These are drugs that help the immune system respond more strongly to tumors. These drugs work by releasing brakes that keep T cells (a type of white blood cell and part of the immune system) from killing cancer cells. These drugs do not target a tumor directly, but rather they interfere with the ability of cancer cells to avoid immune system attack.

  • Adoptive Cell Transfer

    This is a treatment that attempts to boost the natural ability of T cells to fight cancer. In this treatment, T cells are taken from a patient’s tumor. The most active cells against a patient’s cancer are grown in large batches in a laboratory. This process can take two to eight weeks and during that time patients may have other treatments, such as chemotherapy or radiation therapy. When the T cells are harvested, they are reintroduced into a patient’s body.

  • Monoclonal Antibodies

    The antibodies are also known as therapeutic antibodies, which are immune system proteins also created in a laboratory. These antibodies are designed to attach to specific targets found on cancer cells. Some monoclonal antibodies mark cancer cells so that they will be better seen and destroyed by the immune system. Other monoclonal antibodies directly stop cancer cells from growing or cause them to self-destruct. Still others carry toxins to cancer cells. Because therapeutic monoclonal antibodies recognize specific proteins on cancer cells, they are also considered targeted therapies.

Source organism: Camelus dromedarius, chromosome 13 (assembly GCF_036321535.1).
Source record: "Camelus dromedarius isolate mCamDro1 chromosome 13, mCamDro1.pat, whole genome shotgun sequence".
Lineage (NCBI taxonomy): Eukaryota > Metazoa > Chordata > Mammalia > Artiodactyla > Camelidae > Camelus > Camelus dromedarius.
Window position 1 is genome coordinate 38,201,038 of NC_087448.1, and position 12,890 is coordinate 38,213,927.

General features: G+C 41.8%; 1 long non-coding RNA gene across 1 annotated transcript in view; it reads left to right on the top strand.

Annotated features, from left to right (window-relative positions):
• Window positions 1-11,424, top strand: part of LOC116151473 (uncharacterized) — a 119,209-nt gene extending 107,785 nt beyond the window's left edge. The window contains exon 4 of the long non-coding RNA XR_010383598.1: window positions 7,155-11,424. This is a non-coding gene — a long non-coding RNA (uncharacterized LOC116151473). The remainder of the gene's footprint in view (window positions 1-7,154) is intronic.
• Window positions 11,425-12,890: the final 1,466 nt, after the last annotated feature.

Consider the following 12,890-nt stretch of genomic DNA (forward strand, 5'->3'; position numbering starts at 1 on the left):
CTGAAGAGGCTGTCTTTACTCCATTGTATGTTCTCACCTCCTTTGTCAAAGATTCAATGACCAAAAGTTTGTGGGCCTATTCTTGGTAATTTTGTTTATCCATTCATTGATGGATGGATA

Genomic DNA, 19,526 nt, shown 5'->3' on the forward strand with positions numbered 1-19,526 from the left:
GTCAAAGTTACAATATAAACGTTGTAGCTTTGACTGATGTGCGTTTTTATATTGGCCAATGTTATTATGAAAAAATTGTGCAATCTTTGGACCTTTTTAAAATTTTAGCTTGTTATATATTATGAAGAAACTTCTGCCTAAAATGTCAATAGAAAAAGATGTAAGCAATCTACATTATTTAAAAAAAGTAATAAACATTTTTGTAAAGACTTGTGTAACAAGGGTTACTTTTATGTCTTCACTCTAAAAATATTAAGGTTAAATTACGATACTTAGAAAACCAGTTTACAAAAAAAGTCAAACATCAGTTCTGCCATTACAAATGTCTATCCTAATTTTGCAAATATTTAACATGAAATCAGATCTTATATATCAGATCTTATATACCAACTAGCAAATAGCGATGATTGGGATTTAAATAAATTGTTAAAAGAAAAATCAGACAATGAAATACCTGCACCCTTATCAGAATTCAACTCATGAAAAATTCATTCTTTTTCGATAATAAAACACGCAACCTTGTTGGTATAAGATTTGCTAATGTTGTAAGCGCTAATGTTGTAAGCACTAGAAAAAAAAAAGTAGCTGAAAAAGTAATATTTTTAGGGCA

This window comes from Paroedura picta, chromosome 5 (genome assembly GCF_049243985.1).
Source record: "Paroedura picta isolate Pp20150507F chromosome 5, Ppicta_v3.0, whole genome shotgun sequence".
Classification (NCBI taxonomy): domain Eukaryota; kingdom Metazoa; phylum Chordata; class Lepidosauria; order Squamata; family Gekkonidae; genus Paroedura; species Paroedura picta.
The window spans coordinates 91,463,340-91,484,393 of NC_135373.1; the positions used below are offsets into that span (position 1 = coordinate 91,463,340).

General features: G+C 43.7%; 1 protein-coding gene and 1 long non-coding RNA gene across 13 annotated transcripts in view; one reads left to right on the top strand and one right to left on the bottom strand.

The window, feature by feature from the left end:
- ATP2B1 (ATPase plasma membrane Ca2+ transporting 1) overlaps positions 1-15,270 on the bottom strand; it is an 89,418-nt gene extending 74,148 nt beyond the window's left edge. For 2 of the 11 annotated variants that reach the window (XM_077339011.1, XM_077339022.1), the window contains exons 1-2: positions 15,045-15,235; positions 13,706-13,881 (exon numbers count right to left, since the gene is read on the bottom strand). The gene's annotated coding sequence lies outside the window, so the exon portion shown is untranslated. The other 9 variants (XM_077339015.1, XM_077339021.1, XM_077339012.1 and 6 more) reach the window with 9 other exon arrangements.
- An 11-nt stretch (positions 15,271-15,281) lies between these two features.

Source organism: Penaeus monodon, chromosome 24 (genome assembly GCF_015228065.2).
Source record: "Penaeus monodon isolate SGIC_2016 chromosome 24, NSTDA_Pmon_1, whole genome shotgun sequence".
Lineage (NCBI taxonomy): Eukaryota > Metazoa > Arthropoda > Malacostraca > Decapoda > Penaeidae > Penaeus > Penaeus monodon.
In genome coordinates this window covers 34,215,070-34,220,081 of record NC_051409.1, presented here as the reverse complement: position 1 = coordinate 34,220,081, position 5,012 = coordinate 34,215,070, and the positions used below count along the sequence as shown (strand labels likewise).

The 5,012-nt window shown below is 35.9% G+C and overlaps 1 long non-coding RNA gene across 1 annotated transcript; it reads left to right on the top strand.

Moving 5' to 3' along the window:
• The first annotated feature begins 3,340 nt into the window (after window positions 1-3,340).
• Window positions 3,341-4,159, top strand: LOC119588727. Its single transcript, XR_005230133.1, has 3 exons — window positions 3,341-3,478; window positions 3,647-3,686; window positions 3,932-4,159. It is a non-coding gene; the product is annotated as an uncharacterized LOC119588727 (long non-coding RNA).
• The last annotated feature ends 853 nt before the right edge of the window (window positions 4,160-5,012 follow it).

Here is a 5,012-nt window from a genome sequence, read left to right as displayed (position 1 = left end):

Comprehensive Cancer Centers Can Help